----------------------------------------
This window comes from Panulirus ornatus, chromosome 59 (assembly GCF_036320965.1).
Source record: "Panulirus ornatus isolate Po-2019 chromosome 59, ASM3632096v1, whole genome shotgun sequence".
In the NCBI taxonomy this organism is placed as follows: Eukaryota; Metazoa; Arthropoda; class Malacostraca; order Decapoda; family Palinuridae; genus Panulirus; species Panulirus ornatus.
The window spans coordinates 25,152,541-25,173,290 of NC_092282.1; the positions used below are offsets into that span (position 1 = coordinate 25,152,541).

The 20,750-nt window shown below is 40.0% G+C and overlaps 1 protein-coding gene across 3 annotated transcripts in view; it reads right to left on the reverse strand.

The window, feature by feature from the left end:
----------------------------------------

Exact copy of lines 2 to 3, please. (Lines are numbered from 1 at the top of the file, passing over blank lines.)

Source record: "Panulirus ornatus isolate Po-2019 chromosome 59, ASM3632096v1, whole genome shotgun sequence".
In the NCBI taxonomy this organism is placed as follows: Eukaryota; Metazoa; Arthropoda; class Malacostraca; order Decapoda; family Palinuridae; genus Panulirus; species Panulirus ornatus.